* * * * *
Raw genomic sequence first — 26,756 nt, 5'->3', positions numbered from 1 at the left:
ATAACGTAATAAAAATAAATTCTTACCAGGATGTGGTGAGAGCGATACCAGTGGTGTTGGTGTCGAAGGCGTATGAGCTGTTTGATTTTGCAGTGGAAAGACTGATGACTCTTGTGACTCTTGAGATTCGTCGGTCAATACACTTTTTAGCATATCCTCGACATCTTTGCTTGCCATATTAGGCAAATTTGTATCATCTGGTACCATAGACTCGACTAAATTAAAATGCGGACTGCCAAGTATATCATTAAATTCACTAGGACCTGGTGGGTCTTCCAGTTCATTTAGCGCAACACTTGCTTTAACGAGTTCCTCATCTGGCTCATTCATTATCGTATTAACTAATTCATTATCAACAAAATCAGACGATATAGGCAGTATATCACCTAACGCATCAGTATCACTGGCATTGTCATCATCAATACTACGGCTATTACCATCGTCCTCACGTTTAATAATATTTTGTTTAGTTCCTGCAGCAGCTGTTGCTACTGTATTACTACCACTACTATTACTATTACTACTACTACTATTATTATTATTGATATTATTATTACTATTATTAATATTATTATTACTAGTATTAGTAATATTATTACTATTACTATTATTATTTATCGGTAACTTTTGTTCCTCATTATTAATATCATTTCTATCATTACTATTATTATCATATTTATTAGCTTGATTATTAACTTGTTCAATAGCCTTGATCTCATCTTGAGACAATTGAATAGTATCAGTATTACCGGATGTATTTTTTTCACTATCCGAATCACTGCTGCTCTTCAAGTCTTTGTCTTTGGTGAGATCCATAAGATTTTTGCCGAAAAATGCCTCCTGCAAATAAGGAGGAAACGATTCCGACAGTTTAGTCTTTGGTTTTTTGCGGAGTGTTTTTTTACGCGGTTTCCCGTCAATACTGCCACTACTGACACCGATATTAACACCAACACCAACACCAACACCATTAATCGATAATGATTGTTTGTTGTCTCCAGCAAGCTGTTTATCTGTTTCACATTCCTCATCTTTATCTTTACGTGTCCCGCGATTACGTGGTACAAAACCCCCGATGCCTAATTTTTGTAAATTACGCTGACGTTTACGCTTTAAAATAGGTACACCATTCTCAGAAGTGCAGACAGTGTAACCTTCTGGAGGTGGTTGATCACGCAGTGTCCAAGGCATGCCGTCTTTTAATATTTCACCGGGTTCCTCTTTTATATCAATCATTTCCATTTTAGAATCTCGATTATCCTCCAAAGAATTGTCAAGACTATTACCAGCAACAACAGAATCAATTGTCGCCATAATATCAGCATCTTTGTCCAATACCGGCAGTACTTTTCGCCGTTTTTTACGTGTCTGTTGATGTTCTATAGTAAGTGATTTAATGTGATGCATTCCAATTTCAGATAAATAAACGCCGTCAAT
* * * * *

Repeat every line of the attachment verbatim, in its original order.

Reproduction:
Raw genomic sequence first — 26,756 nt, 5'->3', positions numbered from 1 at the left:
ATAACGTAATAAAAATAAATTCTTACCAGGATGTGGTGAGAGCGATACCAGTGGTGTTGGTGTCGAAGGCGTATGAGCTGTTTGATTTTGCAGTGGAAAGACTGATGACTCTTGTGACTCTTGAGATTCGTCGGTCAATACACTTTTTAGCATATCCTCGACATCTTTGCTTGCCATATTAGGCAAATTTGTATCATCTGGTACCATAGACTCGACTAAATTAAAATGCGGACTGCCAAGTATATCATTAAATTCACTAGGACCTGGTGGGTCTTCCAGTTCATTTAGCGCAACACTTGCTTTAACGAGTTCCTCATCTGGCTCATTCATTATCGTATTAACTAATTCATTATCAACAAAATCAGACGATATAGGCAGTATATCACCTAACGCATCAGTATCACTGGCATTGTCATCATCAATACTACGGCTATTACCATCGTCCTCACGTTTAATAATATTTTGTTTAGTTCCTGCAGCAGCTGTTGCTACTGTATTACTACCACTACTATTACTATTACTACTACTACTATTATTATTATTGATATTATTATTACTATTATTAATATTATTATTACTAGTATTAGTAATATTATTACTATTACTATTATTATTTATCGGTAACTTTTGTTCCTCATTATTAATATCATTTCTATCATTACTATTATTATCATATTTATTAGCTTGATTATTAACTTGTTCAATAGCCTTGATCTCATCTTGAGACAATTGAATAGTATCAGTATTACCGGATGTATTTTTTTCACTATCCGAATCACTGCTGCTCTTCAAGTCTTTGTCTTTGGTGAGATCCATAAGATTTTTGCCGAAAAATGCCTCCTGCAAATAAGGAGGAAACGATTCCGACAGTTTAGTCTTTGGTTTTTTGCGGAGTGTTTTTTTACGCGGTTTCCCGTCAATACTGCCACTACTGACACCGATATTAACACCAACACCAACACCAACACCATTAATCGATAATGATTGTTTGTTGTCTCCAGCAAGCTGTTTATCTGTTTCACATTCCTCATCTTTATCTTTACGTGTCCCGCGATTACGTGGTACAAAACCCCCGATGCCTAATTTTTGTAAATTACGCTGACGTTTACGCTTTAAAATAGGTACACCATTCTCAGAAGTGCAGACAGTGTAACCTTCTGGAGGTGGTTGATCACGCAGTGTCCAAGGCATGCCGTCTTTTAATATTTCACCGGGTTCCTCTTTTATATCAATCATTTCCATTTTAGAATCTCGATTATCCTCCAAAGAATTGTCAAGACTATTACCAGCAACAACAGAATCAATTGTCGCCATAATATCAGCATCTTTGTCCAATACCGGCAGTACTTTTCGCCGTTTTTTACGTGTCTGTTGATGTTCTATAGTAAGTGATTTAATGTGATGCATTCCAATTTCAGATAAATAAACGCCGTCAAT